Lists have the potential to become one of the most powerful aspects of Twitter – but they’re just that: potential. As they are right now, Twitter lists are a weak, watered-down version of possibly the most effective way for people to organize their Twitter experience. Here are 5 things I’d like to see added to Twitter lists which would make them infinitely more useful.
Twitter lists today
Right now, I look at Twitter lists about 80% of the time, and my home timeline the other 20% of the time when I’m browsing for information on Twitter. Why is this? Lists group people together into parameters set by myself or someone I trust. They are a constantly curated group of people and accounts who share something in common. The only thing the people who appear on my home timeline have in common is that I’m following them. Lists are more specific: they are defined by a topic, an interest, an industry, an opinion.
For instance, I follow several “social media” Twitter lists. These are different groups of people who all work in or comment on social media, and who share their thoughts on Twitter. I don’t necessarily follow all of these people, but by glancing at their tweets compiled in a list, I get a great snapshot view of the current conversations happening in social media. You can do the same for politics, news, sports, fashion and anything else you’re interested in.
However, lists have their problems. They’re not a priority right now, and I think they should be. Here are the five things I’d like to see changed to make lists infinitely more useful:
5 changes that could make Twitter lists better
- The ability to make lists of lists – This one is for the list power user, which I’ve become without realizing it. I follow between 6 to 8 different social media Twitter lists, some curated by myself and others by people I follow on Twitter. If there was a way to combine these with some flexibility (i.e. show tweets from all of the lists in a single column on a Twitter dashboard or even show conversations between people on different lists), I think Twitter’s network could become much more robust.
- More customization of what you see when you follow a list – Right now, when you follow a Twitter list, you only see the tweets sent from the accounts on that list. You don’t see conversations between those people and their followers, and you don’t see the retweets of those on the list. Adding options like this could be useful, especially if you’re following people who retweet a lot.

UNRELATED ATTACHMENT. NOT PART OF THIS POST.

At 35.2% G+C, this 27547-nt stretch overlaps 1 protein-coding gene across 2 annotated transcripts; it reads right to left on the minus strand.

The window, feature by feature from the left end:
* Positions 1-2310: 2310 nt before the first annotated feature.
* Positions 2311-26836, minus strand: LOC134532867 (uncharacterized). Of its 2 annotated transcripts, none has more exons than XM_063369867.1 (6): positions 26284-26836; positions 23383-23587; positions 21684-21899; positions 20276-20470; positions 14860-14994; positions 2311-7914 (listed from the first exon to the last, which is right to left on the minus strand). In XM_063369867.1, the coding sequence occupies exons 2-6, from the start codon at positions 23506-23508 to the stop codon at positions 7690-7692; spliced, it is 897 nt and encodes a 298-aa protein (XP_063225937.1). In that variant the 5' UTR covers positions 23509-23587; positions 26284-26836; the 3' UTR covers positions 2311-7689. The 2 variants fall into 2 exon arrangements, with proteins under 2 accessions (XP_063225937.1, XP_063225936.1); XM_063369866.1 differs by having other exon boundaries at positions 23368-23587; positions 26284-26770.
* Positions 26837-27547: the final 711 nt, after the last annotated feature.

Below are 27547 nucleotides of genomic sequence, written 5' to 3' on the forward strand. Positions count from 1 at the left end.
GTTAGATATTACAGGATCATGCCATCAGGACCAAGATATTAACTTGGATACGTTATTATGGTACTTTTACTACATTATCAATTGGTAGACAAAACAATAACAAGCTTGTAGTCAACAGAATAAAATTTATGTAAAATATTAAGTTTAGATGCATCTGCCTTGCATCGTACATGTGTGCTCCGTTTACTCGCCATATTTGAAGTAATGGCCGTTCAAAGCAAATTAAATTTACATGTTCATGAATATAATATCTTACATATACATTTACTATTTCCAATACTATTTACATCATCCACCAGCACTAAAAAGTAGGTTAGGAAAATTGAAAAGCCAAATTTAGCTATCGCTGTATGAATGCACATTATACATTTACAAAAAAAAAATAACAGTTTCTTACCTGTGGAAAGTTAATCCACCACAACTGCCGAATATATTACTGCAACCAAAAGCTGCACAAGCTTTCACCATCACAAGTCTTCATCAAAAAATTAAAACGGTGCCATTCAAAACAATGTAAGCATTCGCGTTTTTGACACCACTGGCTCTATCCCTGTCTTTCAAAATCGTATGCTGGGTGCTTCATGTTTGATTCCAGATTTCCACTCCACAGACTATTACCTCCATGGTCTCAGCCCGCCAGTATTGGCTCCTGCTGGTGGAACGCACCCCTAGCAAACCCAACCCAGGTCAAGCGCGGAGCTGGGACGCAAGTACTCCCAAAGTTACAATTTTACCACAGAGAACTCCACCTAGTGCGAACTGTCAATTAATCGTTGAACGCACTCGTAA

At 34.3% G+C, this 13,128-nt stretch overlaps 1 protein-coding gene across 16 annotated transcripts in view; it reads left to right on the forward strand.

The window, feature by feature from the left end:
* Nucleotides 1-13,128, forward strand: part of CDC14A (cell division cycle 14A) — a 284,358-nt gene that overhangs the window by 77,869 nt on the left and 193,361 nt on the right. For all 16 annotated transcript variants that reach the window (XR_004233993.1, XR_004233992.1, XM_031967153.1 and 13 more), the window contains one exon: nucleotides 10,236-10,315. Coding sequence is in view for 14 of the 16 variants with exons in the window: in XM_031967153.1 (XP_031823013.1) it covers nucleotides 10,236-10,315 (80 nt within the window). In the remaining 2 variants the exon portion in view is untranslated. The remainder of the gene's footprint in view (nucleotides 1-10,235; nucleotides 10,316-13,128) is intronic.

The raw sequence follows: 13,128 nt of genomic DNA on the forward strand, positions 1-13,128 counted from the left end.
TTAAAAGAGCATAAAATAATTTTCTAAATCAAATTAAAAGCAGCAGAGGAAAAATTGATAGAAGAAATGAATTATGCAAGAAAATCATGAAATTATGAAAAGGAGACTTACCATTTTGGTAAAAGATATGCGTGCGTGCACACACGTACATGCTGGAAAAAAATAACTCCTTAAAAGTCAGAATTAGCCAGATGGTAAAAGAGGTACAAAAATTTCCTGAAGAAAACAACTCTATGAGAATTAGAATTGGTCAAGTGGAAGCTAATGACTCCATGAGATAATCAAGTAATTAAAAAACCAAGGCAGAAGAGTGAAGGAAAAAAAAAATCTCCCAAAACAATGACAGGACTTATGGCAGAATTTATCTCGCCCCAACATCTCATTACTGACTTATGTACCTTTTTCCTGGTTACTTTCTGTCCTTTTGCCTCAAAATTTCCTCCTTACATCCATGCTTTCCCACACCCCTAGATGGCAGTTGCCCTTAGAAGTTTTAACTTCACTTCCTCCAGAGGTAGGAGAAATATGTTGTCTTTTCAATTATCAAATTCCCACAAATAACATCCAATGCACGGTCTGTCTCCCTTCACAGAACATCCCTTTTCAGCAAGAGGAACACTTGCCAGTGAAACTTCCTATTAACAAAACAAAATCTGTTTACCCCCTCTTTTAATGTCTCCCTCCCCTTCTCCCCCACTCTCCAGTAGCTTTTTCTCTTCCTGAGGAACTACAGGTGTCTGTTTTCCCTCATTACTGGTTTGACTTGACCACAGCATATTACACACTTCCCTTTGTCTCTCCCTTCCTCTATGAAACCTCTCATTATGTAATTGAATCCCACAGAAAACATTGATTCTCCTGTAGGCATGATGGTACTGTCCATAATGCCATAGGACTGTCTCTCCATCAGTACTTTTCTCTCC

- A Twitter-supported public list “wiki” – It’s great that we can create and constantly update our own lists, but what if there was a wiki-like website where users could collectively create the “ultimate” list of news outlets on Twitter to follow? Sure, there would be lots of controversy, but it would definitely spark conversation, and I bet it would become pretty useful, especially for people new to Twitter looking for a quick way to find people in their niche.
- A way to pull stats from a list – OK, this would be a pretty advanced feature, but I think it would offer some serious insights if you could view the top 10 trending topics on a specific list. Imagine knowing what the biggest CEOs on Twitter were all talking about the most on any given day.
- Lists as a potential “follow” – When you follow a list right now, you might be really jazzed about it for a few days, but it’s easy to forget about it after a while. That’s because lists are a second class feature right now, and they’re not at all visible in your home timeline. It would be a great reminder to users if, at certain intervals, your list would appear in your timeline with a message like “ListName tweeted 54 times since you last checked”, acting sort of like an account you follow. This way, you’d be reminded of your lists without having to see every single tweet in your timeline.
Do you use Twitter’s list feature? If so, what changes would you like to see? Let us know in the comments or on Twitter @alltwtr.
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